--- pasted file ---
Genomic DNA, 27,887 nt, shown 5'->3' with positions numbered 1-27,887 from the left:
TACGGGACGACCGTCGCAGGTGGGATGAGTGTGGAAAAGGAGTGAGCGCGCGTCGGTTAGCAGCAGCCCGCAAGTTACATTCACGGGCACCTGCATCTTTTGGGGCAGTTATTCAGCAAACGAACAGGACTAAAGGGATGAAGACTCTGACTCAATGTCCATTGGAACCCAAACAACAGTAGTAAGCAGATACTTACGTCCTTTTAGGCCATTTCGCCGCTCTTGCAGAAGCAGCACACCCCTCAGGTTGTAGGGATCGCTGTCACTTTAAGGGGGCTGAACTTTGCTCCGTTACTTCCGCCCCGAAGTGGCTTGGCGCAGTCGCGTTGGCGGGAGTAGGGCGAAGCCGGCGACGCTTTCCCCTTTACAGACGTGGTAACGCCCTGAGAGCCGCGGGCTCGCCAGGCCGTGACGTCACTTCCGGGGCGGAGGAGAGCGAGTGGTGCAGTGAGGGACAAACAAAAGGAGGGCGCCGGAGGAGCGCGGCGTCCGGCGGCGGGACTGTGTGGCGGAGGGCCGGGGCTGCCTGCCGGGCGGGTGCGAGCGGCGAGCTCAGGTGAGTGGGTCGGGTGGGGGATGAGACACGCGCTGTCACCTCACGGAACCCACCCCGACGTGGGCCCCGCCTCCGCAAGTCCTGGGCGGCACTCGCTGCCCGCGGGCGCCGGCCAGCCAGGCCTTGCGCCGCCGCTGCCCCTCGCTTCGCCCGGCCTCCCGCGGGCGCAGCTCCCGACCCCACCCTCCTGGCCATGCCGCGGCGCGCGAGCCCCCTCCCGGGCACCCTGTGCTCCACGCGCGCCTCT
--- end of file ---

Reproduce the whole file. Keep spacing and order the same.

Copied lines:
Genomic DNA, 27,887 nt, shown 5'->3' with positions numbered 1-27,887 from the left:
TACGGGACGACCGTCGCAGGTGGGATGAGTGTGGAAAAGGAGTGAGCGCGCGTCGGTTAGCAGCAGCCCGCAAGTTACATTCACGGGCACCTGCATCTTTTGGGGCAGTTATTCAGCAAACGAACAGGACTAAAGGGATGAAGACTCTGACTCAATGTCCATTGGAACCCAAACAACAGTAGTAAGCAGATACTTACGTCCTTTTAGGCCATTTCGCCGCTCTTGCAGAAGCAGCACACCCCTCAGGTTGTAGGGATCGCTGTCACTTTAAGGGGGCTGAACTTTGCTCCGTTACTTCCGCCCCGAAGTGGCTTGGCGCAGTCGCGTTGGCGGGAGTAGGGCGAAGCCGGCGACGCTTTCCCCTTTACAGACGTGGTAACGCCCTGAGAGCCGCGGGCTCGCCAGGCCGTGACGTCACTTCCGGGGCGGAGGAGAGCGAGTGGTGCAGTGAGGGACAAACAAAAGGAGGGCGCCGGAGGAGCGCGGCGTCCGGCGGCGGGACTGTGTGGCGGAGGGCCGGGGCTGCCTGCCGGGCGGGTGCGAGCGGCGAGCTCAGGTGAGTGGGTCGGGTGGGGGATGAGACACGCGCTGTCACCTCACGGAACCCACCCCGACGTGGGCCCCGCCTCCGCAAGTCCTGGGCGGCACTCGCTGCCCGCGGGCGCCGGCCAGCCAGGCCTTGCGCCGCCGCTGCCCCTCGCTTCGCCCGGCCTCCCGCGGGCGCAGCTCCCGACCCCACCCTCCTGGCCATGCCGCGGCGCGCGAGCCCCCTCCCGGGCACCCTGTGCTCCACGCGCGCCTCT